Ph.D. Mechanical Engineering, Georgia Institute of Technology, 2008
M.S. Mechanical Engineering, Georgia Institute of Technology, 2004
B.S. Physics with Honors Hampden-Sydney College, Hampden-Sydney, Virginia, 2002
B.S. Applied Mathematics Hampden-Sydney College, Hampden-Sydney, Virginia, 2002
P.O. Box 43678
Rougeou Hall, Room 225
Phone: (337) 482-1207
MCHE 201 - Introduction to Engineering Design
MCHE 475 - Control Systems
MCHE 485 - Mechanical Vibrations
MCHE 513 - Intermediate Dynamics
Improving Control of Human-Operated Systems
The efficiency and safety of many systems is still limited by our ability to control unwanted system dynamics, such as vibration. Furthermore, many, if not most, of these systems are controlled by human operators. However, the interaction between the operators and the control system is not well understood. New designs resulting from improved understanding of these interactions could have an enormous positive economic impact. Toward this end, we pursue not just better control algorithms but also investigate their interaction with human operators. The goal of this work is to establish known principles to be used during a concurrent controller and user-interface design process.
Integration of traditional control algorithms and machine-learning
Another area of interest and current research work is on improving our understanding of how recent advances in machine learning, and specifically reinforcement learning, enhance control of human-operated systems. The overwhelming majority of the work in reinforcement learning and other machine learning methods toward control of physical systems focuses on complete automation of the task; little-to-no consideration is given to integrating these methods with more-traditional control algorithms or to the inclusion of a human operator. This leaves a significant knowledge gap in the understanding of these algorithms, which we aim to fill.
Autonomous Maritime Systems
We are also working to improve the modeling and control of maritime systems, with a current emphasis on improved modeling, trajectory tracking, and obstacle avoidance for Autonomous Surface Vehicles (ASVs). In the initial work in this area, the majority of the object identification and segmentation was conducted through traditional machine-vision techniques. However, recently, these methods have been supplemented with a combination of machine learning algorithms. Even the relatively simple, initial implementations of these methods led to dramatic improvements in recognition of buoys, docks, and other vessels. Integration of these methods of obstacle identification into the vessel control system have led to similar performance gains.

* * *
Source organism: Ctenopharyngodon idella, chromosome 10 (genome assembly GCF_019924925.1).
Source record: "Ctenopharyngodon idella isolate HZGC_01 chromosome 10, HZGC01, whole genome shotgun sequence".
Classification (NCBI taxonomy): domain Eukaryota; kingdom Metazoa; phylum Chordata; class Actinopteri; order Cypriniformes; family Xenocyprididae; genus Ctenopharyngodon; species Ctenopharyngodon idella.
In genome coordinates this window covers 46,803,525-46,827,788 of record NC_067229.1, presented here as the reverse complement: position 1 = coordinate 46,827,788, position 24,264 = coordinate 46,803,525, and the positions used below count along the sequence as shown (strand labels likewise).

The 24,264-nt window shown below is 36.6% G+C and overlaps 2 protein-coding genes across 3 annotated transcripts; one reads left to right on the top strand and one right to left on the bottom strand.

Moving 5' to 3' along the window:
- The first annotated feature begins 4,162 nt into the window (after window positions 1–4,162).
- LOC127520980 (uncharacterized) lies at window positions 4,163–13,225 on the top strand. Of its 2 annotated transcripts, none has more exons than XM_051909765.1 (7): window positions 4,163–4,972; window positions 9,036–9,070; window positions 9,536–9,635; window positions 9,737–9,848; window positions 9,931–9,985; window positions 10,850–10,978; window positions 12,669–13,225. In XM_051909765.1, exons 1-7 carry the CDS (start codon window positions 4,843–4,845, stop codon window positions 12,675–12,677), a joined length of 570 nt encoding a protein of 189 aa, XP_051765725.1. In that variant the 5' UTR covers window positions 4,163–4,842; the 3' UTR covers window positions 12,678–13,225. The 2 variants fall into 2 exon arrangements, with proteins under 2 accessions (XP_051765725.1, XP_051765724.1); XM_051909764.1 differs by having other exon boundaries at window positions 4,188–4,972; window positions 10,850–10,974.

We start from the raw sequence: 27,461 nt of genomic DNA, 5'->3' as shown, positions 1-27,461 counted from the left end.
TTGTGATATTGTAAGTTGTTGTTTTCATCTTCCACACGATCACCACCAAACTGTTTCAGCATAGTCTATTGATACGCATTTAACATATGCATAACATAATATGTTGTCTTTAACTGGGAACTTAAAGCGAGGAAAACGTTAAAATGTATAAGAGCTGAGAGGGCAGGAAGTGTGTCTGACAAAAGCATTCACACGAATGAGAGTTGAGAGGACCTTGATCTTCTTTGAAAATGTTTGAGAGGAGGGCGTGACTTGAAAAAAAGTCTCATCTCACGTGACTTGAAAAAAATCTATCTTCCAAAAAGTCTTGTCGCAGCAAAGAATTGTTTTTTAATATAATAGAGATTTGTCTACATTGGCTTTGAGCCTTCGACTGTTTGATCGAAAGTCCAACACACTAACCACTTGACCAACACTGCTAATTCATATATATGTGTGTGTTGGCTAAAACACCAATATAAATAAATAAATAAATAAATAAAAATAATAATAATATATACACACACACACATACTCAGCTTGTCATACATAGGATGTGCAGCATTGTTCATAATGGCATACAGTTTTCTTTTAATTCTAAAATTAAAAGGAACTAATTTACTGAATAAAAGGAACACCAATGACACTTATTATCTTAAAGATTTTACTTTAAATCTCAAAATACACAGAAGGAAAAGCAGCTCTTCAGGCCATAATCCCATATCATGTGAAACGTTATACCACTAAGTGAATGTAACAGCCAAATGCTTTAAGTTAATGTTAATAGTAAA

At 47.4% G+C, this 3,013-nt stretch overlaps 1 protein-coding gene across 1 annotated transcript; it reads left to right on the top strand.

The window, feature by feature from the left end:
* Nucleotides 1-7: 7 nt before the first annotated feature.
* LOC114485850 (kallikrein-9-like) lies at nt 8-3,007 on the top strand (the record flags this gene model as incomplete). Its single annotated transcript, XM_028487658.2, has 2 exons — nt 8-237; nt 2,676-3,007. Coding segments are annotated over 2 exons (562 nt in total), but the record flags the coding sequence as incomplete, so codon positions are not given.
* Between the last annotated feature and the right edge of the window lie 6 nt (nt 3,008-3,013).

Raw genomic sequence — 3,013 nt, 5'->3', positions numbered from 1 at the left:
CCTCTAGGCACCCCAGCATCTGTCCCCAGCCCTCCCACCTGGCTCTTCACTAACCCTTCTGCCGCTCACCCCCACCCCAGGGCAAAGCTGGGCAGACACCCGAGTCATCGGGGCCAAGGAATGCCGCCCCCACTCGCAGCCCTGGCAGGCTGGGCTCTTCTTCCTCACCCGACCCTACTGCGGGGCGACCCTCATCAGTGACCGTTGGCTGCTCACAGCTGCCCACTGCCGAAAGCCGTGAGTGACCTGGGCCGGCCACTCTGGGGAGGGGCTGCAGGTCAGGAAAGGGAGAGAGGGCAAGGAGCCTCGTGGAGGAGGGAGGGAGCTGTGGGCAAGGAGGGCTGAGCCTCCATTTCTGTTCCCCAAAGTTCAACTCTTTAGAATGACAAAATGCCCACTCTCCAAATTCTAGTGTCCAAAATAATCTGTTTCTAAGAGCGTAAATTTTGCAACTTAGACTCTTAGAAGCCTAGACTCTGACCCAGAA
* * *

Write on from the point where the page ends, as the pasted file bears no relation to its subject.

Related to this work is the Maritime RobotX Challenge, for which teams of students develop the propulsion and control system for an autonomous boat. We first attended the contest in December 2016 and plan to enter the contest in future iterations of it.
Honors and Awards:
- 2016 – 2017 University of Louisiana at Lafayette Innovator Award Winner
- 2014 – 2016 University of Louisiana at Lafayette Rising Star Award Winner
- 2014 – 2016 University of Louisiana at Lafayette Innovator Award Winner
- 2015 Young Researcher of the Year – UL Lafayette College of Engineering
- 2013 – 2014 University of Louisiana at Lafayette Rising Star Award Winner
D. Newman, S.-W. Hong, and J. Vaughan, The design of input shapers which eliminate nonzero initial conditions, Journal of Dynamic Systems, Measurement, and Control, 2018. and Control, vol. 140, no. 10, p. 101005, 2018.
A. Dhanda, J. Vaughan, and W. Singhose, Time-optimal and near time-optimal vibration reduction control for non-zero initial conditions, Journal of Dynamic Systems, Measurement, and Control, vol. 138, pp. 041006–041006, 02 2016.
J. Vaughan, A. Yano, and W. Singhose, Robust negative input shapers for vibration suppression, Journal of Dynamic Systems, Measurement, and Control, vol. 131, no. 3, p. 031014, 2009.
J. Vaughan and M. S. Rahman, Method for near-realtime workspace mapping, November 14, 2017. US Patent 9,818,198.